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Late, Late Show : At the new after-hours clubs, the party lasts until long after sunrise. But police say some club-goers keep the beat with the help of drugs.


Only last year, the hours between bar closings and Sunday services in L.A. belonged to dance-till-you-drop "ravers." It was a new generation's late-night dance-party scene, envied by club-goers throughout the world and hyped in newspapers, newsmagazines and TV tabloid shows. Where else could thousands party in an amusement park till 5 a.m.?

But gangs, thugs and new drugs invaded all-night raves, scene watchers say. So a lot of the young people packed up and went back to the 'burbs. "I feel like I'm a minority now," says one raver-in-retreat.

What's left of L.A.'s rave scene are about a dozen after-hours joints from Santa Monica to Downtown, serving several hundred die-hards. Some look classy, others look like drug dens, most cater to the 18-and-up crowd. Some rave veterans say after-hours clubs are too extreme even for them. "Everyone's on speed, violent and packing (guns)," says former rave organizer Lou Rittenhouse. "I don't go out anymore."

"A majority of the places cater to young (people)," says Los Angeles Police Sgt. Marty Cotwright. "There's drugs and all kinds of other activities."

At Abyss, a dark-and-deep club in the rough-and-tumble Rampart district, some young club-goers make the bathroom their first stop. Scoring and snorting speed is their mission, say some club-goers. "The more you do," says 23-year-old Cindi (not her real name), "the more you stay up, the more you dance."

Here, Saturday night starts happening at 1 a.m. Sunday with a $7 cover charge and a pat-down search in the shadowy storefront. Young women, backpacks in tow, enter the bathroom two at a time. Then it's on to the dance floor, where two black rooms rock to clockwork beats. "Concentrate/On the music," the track says in a hypnotizing loop.

But nobody appears to be getting sleepy. Some are peaking on speed ("tweaking," they call it), and soon they'll be coming down ("sketching"). When the night ends at 10 in the morning, they can always aim for Sketchpad, a Sunday after- after-hours dance club down the street. It's known to go as late as 3 a.m. Monday.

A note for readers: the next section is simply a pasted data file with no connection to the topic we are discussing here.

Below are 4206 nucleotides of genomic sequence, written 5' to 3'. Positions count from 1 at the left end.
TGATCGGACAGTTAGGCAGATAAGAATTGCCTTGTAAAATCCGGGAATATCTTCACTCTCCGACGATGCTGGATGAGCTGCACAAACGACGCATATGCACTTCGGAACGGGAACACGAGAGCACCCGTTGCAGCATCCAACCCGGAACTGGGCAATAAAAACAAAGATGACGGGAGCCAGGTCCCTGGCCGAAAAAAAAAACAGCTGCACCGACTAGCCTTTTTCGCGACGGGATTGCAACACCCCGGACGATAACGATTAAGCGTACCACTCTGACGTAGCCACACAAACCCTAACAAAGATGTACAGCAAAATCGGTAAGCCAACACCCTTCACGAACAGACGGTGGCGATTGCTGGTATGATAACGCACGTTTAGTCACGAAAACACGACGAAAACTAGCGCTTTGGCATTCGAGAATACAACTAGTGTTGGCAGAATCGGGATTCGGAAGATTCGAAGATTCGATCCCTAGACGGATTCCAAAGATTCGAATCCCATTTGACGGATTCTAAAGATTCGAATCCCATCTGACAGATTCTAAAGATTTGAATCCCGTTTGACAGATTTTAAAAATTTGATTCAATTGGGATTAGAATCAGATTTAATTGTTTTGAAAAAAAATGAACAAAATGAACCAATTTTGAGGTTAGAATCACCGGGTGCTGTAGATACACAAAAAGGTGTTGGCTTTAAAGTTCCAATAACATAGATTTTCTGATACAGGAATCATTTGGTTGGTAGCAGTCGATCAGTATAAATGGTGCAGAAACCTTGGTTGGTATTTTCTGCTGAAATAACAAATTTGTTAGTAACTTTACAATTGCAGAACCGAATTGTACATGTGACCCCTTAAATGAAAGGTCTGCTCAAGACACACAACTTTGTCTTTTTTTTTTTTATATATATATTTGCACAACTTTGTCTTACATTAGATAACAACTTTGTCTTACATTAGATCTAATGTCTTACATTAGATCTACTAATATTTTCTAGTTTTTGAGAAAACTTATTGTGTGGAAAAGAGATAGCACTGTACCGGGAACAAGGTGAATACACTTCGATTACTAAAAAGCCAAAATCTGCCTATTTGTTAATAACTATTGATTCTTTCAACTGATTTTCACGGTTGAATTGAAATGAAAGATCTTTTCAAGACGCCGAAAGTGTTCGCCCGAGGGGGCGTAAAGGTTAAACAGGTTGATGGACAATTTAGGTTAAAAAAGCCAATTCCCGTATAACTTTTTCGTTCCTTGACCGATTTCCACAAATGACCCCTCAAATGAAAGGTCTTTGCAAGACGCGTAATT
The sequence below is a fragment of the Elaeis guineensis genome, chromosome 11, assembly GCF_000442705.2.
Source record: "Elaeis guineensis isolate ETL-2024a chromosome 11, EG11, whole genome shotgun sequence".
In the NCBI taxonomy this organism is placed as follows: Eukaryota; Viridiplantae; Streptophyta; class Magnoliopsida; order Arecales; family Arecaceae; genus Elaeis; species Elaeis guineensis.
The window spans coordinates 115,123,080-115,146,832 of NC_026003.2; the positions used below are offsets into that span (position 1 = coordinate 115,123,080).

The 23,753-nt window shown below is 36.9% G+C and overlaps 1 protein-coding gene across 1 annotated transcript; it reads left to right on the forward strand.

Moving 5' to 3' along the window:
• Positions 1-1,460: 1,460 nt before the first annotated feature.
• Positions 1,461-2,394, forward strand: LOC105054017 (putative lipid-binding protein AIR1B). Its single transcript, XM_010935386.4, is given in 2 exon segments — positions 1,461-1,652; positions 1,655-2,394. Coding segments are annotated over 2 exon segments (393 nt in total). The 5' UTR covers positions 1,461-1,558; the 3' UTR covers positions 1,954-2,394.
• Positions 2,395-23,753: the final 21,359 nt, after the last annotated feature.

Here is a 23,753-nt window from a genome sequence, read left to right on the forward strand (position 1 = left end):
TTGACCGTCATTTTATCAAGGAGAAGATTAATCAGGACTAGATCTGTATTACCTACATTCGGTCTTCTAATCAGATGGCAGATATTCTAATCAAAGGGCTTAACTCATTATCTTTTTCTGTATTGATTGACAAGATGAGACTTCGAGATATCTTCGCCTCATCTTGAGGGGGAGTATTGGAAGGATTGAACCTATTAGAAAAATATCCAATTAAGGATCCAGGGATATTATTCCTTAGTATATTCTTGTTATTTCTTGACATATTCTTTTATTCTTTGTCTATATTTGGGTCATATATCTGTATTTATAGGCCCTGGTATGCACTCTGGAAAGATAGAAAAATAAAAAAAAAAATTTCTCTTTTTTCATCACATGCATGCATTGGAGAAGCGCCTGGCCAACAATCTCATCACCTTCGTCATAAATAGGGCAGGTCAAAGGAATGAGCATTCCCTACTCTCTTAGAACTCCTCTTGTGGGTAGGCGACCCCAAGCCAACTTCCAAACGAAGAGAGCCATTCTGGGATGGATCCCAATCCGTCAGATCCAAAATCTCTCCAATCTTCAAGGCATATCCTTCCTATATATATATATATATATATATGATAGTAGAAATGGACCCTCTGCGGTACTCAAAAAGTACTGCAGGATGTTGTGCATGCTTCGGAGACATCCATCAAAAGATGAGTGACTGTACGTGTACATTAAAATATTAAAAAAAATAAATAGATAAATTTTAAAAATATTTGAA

Abyss co-owner Louis Rincon acknowledges that drugs are used in his club, but he says he's trying the best he can. "We've been weeding them out," he says. "We catch people doing drugs and it's 86--they're out."

A few other spots are also trying to distance themselves from the drug culture. Does Your Mama Know, a 21-and-up affair on Sunset Boulevard, has a dress code, a hefty cover charge ($10) and a bar that opens at 6 a.m. The result is a "mature and positive" crowd, says resident DJ Tony Largo. "We constantly have to have our hands on the pulse," he says, "because if we don't, it could turn into a tweaker club in the matter of a week or two."

Promoters at Hollywood's Public Space disallow dancing, showcase mellow music and close down at a conservative 4 a.m. It keeps the speeders at bay, they say. "We don't have a real tweaking crowd," one Public Space promoter says.

Abyss, housed in a funky hotel circa 1912, usually runs midnight to 10 a.m. on weekends and caters to those 18 and older. It's often open midnight to 7 a.m. Sunday through Thursday. Lately, though, the schedule has been off and on. The police recently shut the club down, seized sound equipment and cited owners for a lack of a dance hall permit. "There's been dancing and all other forms of entertainment, and they don't have proper permits," says Cotwright, who supervises area vice officers.

When informed this week that Abyss is open again, Cotwright said: "I guess we'll have to go back in there then."

Abyss owners say they have most of the needed permits except for the hard-to-get dance hall permit. "We're trying to do things the right way," Abyss co-owner Lee Ballenger says. Then he echoes partner Rincon: "We try to deter drugs as much as possible."

But club-goers John, 18, and Tina, 21 (not their real names), say they regularly sell speed there at $20 a pop. On a recent morning, young people line up for the white stuff. John says "Do it fast and don't get caught" is his motto. The 18-year-old says he can clear $400 in profit on a good night at some after-hours clubs. "It's a crazy life," he says.

Speed (formally methamphetamine, usually found in crystal form locally) has extended the hours of what started as a dance-till-dawn craze. The after-hours scene sometimes goes 24 hours straight, much longer than most raves. And the 10- to 12-hour effects of speed can last much longer than rave drugs LSD and its psychedelic cousin MDMA (known as "ecstasy"). Those who take speed at after-hours clubs don't seem to drink alcohol, and most after-hours spots don't serve it.

UCLA drug expert Ronald K. Siegel says the cocaine-like speed can make people irritable, paranoid and violent. "We can dispute the relationship between any drug and violent behavior," he says. "The one exception is methamphetamine."

And unlike LSD and MDMA, it's addictive.

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